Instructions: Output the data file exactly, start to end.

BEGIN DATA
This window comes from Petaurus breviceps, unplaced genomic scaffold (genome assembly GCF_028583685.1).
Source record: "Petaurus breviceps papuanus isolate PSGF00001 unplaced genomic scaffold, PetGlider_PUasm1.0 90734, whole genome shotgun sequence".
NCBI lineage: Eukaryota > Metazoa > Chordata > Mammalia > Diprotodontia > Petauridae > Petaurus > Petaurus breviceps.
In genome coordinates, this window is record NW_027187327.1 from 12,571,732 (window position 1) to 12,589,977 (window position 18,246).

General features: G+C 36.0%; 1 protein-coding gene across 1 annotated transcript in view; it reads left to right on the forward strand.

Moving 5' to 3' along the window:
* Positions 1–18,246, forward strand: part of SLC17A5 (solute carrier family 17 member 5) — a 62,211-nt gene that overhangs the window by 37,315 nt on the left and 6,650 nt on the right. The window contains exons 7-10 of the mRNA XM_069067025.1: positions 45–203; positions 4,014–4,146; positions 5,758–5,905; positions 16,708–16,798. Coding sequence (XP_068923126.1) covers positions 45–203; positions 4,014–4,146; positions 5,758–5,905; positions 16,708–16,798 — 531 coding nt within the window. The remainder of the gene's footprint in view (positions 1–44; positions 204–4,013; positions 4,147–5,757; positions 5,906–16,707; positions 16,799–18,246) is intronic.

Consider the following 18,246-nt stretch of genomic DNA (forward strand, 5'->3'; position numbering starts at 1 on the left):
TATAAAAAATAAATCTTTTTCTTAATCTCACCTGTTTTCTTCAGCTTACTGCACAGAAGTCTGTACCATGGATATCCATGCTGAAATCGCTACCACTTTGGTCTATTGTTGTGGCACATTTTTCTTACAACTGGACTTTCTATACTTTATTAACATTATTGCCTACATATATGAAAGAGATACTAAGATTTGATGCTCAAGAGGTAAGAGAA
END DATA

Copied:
This window comes from Petaurus breviceps, unplaced genomic scaffold (genome assembly GCF_028583685.1).
Source record: "Petaurus breviceps papuanus isolate PSGF00001 unplaced genomic scaffold, PetGlider_PUasm1.0 90734, whole genome shotgun sequence".
NCBI lineage: Eukaryota > Metazoa > Chordata > Mammalia > Diprotodontia > Petauridae > Petaurus > Petaurus breviceps.
In genome coordinates, this window is record NW_027187327.1 from 12,571,732 (window position 1) to 12,589,977 (window position 18,246).

General features: G+C 36.0%; 1 protein-coding gene across 1 annotated transcript in view; it reads left to right on the forward strand.

Moving 5' to 3' along the window:
* Positions 1–18,246, forward strand: part of SLC17A5 (solute carrier family 17 member 5) — a 62,211-nt gene that overhangs the window by 37,315 nt on the left and 6,650 nt on the right. The window contains exons 7-10 of the mRNA XM_069067025.1: positions 45–203; positions 4,014–4,146; positions 5,758–5,905; positions 16,708–16,798. Coding sequence (XP_068923126.1) covers positions 45–203; positions 4,014–4,146; positions 5,758–5,905; positions 16,708–16,798 — 531 coding nt within the window. The remainder of the gene's footprint in view (positions 1–44; positions 204–4,013; positions 4,147–5,757; positions 5,906–16,707; positions 16,799–18,246) is intronic.

Consider the following 18,246-nt stretch of genomic DNA (forward strand, 5'->3'; position numbering starts at 1 on the left):
TATAAAAAATAAATCTTTTTCTTAATCTCACCTGTTTTCTTCAGCTTACTGCACAGAAGTCTGTACCATGGATATCCATGCTGAAATCGCTACCACTTTGGTCTATTGTTGTGGCACATTTTTCTTACAACTGGACTTTCTATACTTTATTAACATTATTGCCTACATATATGAAAGAGATACTAAGATTTGATGCTCAAGAGGTAAGAGAA